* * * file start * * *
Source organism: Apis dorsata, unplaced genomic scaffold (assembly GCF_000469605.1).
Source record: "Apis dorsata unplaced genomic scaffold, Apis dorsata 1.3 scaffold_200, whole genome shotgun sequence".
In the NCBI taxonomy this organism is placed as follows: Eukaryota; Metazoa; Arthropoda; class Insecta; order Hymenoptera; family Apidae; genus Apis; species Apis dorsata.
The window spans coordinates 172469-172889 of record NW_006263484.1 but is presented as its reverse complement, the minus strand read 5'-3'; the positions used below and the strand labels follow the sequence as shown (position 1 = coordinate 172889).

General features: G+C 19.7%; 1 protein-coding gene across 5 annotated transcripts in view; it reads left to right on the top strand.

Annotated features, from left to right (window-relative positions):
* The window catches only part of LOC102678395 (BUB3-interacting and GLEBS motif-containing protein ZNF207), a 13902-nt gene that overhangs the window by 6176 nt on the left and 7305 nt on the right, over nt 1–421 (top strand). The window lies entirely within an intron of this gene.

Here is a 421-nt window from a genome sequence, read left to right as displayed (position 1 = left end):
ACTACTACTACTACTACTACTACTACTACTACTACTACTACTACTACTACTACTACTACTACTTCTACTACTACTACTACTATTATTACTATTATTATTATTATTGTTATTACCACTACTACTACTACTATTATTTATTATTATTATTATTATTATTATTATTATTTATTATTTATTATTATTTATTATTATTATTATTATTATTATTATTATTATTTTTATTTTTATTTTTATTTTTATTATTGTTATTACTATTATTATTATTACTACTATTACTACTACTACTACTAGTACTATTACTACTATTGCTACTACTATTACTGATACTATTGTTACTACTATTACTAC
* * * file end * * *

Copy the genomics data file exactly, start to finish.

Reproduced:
Source organism: Apis dorsata, unplaced genomic scaffold (assembly GCF_000469605.1).
Source record: "Apis dorsata unplaced genomic scaffold, Apis dorsata 1.3 scaffold_200, whole genome shotgun sequence".
In the NCBI taxonomy this organism is placed as follows: Eukaryota; Metazoa; Arthropoda; class Insecta; order Hymenoptera; family Apidae; genus Apis; species Apis dorsata.
The window spans coordinates 172469-172889 of record NW_006263484.1 but is presented as its reverse complement, the minus strand read 5'-3'; the positions used below and the strand labels follow the sequence as shown (position 1 = coordinate 172889).

General features: G+C 19.7%; 1 protein-coding gene across 5 annotated transcripts in view; it reads left to right on the top strand.

Annotated features, from left to right (window-relative positions):
* The window catches only part of LOC102678395 (BUB3-interacting and GLEBS motif-containing protein ZNF207), a 13902-nt gene that overhangs the window by 6176 nt on the left and 7305 nt on the right, over nt 1–421 (top strand). The window lies entirely within an intron of this gene.

Here is a 421-nt window from a genome sequence, read left to right as displayed (position 1 = left end):
ACTACTACTACTACTACTACTACTACTACTACTACTACTACTACTACTACTACTACTACTACTTCTACTACTACTACTACTATTATTACTATTATTATTATTATTGTTATTACCACTACTACTACTACTATTATTTATTATTATTATTATTATTATTATTATTATTTATTATTTATTATTATTTATTATTATTATTATTATTATTATTATTATTATTTTTATTTTTATTTTTATTTTTATTATTGTTATTACTATTATTATTATTACTACTATTACTACTACTACTACTAGTACTATTACTACTATTGCTACTACTATTACTGATACTATTGTTACTACTATTACTAC